Saturday, October 12, 2013

This is What Bureaucracy Looks Like

A traffic accident reconstructed on a chalkboard. A diagram of traditional dress pasted askew to the concrete wall. Broken furniture, still arranged to invite a visitor to sit. 

These memory-jarring details, somehow both banal and exotic, are immediately recognizable as quintessential to Liberian official offices. Sandwiched between shots of young French paper pushers and a Siberian secretary sporting a perm are ten alluring portraits from Liberia, part of an extraordinary series of photographs, titled simply Bureaucracy, by photographer Jan Banning. The other countries in the series are Bolivia, China, India, the United States, and Yemen. Banning spent years spanning to globe, photographing hundreds of government officials, and her work was organized into a traveling exhibition and was published as a book in 2008.
The visits were unannounced, [we] kept the employees from tidying up or clearing the office. That way, the photos show what a local citizen would be confronted with when entering.
These head-on shots of Liberian civil servants, from the center of Monrovia to remote districts in River Gee County are familiar in ways heartwarming and hilarious, or even headache-inducing, to outright horrifying. Anyone who has spent any time in Liberia has been in rooms like this, sat in small, hand-made wicker seats, under a roof of rusting zinc or woven mat, painted cement floors or worse, covered in rolls of plastic floor matting. Banning and her partner's interview also recorded the official salaries of each, perhaps the most jarring detail of all. 

Banning's descriptions and photos are reposted below. Everything ©Jan Banning.

 Warford Weadatu Sr. (b. 1963), a former farmer and mail carrier, now is county commissioner (administrator) for Nyenawliken district, River Gee County. He has no budget and is not expecting any money soon from the poverty-stricken authorities in Monrovia. Monthly salary: 1,110 Liberian dollars (US$ 20, euro 19), but he hadn't received any salary for the previous year.
Major Adolph Dalaney (b. 1940) works in the Reconstruction Room of the Traffic Police at the Liberia National Police Headquarters in the capital Monrovia. Monthly salary: barely 1,000 Liberian dollars (US$ 18, euro 17). Traffic accident victims at times are willing to pay a little extra if Dalaney"s department quickly draws up a favorable report to present to a judge.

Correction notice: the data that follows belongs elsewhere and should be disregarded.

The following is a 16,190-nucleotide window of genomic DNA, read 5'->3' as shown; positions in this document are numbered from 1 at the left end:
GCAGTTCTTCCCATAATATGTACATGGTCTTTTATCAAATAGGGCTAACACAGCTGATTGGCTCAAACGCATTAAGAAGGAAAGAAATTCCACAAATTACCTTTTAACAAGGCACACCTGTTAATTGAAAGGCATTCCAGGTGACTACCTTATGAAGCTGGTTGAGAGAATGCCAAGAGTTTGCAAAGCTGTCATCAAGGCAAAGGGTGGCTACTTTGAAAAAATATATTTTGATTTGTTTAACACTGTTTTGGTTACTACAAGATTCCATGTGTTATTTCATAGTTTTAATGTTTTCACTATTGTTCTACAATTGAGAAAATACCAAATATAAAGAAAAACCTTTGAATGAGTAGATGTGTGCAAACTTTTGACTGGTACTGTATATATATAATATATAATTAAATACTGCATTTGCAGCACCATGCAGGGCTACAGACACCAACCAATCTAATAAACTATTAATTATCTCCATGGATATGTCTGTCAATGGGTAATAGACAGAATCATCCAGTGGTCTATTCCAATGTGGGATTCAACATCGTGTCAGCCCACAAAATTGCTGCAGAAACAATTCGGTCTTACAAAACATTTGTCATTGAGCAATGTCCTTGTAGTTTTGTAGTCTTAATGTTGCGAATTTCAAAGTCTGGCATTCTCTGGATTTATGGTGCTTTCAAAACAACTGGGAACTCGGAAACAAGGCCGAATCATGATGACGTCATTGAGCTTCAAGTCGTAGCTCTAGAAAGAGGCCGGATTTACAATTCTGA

Alfred D. Tartea (b. 1946) is administrative assistant and acting superintendent (highest civil servant) of Careysburg district, Montserrado County. Monthly salary: 750 Liberian dollars (US $ 13, euro 12.50).

Alfred C. Garley (b. 1950), stationed in Zwedru, is deputy revenue agent for Grand Gedeh County. During the Liberian civil war, the tax office was robbed and destroyed. Monthly salary: approximately 1,000 Liberian dollars (US$ 18, euro 17).

Henry D. Snorton (1957) is senior tax collector in Kakata district (22000 people), Margibi County. He is co-ordinator of the district"s 12 tax collectors. They take in real estate tax and tax on trade profits, mostly in cash. "We have absolutely nothing: no decent office furniture, no telephones, no typewriters, not even a motorbike to collect tax in remote areas. Our collectors sometimes walk for a whole day to visit one taxable." Monthly salary: 925 Liberian dollars (US$ 16, euro 15).

J. Modesco Siaker (1959), township commissioner in Crozierville, Careysburg district, Montserrado County. Crozierville had 10,000 people before the war; now 4,000. In 1990, Taylor's rebels entered the village: "I was a clerk then, and they threatened to execute me and some others. They let me go, but killed 2 others." They ransacked houses and public buildings. In 1991, INPLF rebels (Prince Johnson c.s.) and Ecomog peacekeepers stole what was left. Since 1997, Siaker is back in his village. His office and home are in a derilict villa: the town hall was raised to the ground.Siaker cannot do much for his people. He earns 750 Lib. dollar (US$ 13, euro 12.50) a month.

Henry Gray (1940), acting commissioner for Gbaepo district, Kanweaken, River Gee County. During the Civil War, the office was completely looted and destroyed: only one wall remained. Gray has 11 personnel, of whom only 4 are paid. The rest are volunteers. He has no budget and over two years salary owing. Yesterday, he went to the capital Fishtown to collect last two months salary, two times 975 Liberian dollars (2x US$ 17, 2x euro 16). All he got was 600 dollars (US$ 11, euro 10). Gray is father to 34 children (sic), 13 of them depending, and has 18 grandchildren.

Lieutenant Samuel P.S. Kollie (b. 1955) is chief of the Traffic Station of the Liberia National Police in Kakata, Margibi County. He has no police car and no means of communication. When an accident is reported, Kollie at times takes a cab at the expense of the person reporting the accident. Monthly salary: 900 Liberian dollars (US$ 16, euro 15).

Louise N. Smith (b. 1964) keeps files at the Department of Statistics of the Bureau for Immigration and Naturalization (BIN) in Monrovia. Monthly salary: 1,000 Liberian dollars (US$ 18, 17 euro), almost all of which is spent on transportation to and from work. Sometimes she receives nothing for three months, except for support from family in the United States.

Brama F. Nyé (b. 1962) is head of the Revenue Office in Smell-no-Taste, Margibi County. Once a month, he drives in a rented or borrowed car to Monrovia to deliver hundreds of thousands of Liberian and American dollars to the Central Bank of Liberia. Monthly salary: 1,080 Liberian dollars (US$ 19, euro 18).

1 comment:

Morgan Bailey said...

It has been some time since I visited website with such high quality information about regarding . Thank you so much for providing such helpful information. This is really informative and I will for sure refer my friends the same. Thanks.dave burke

Tweets by @moved2monrovia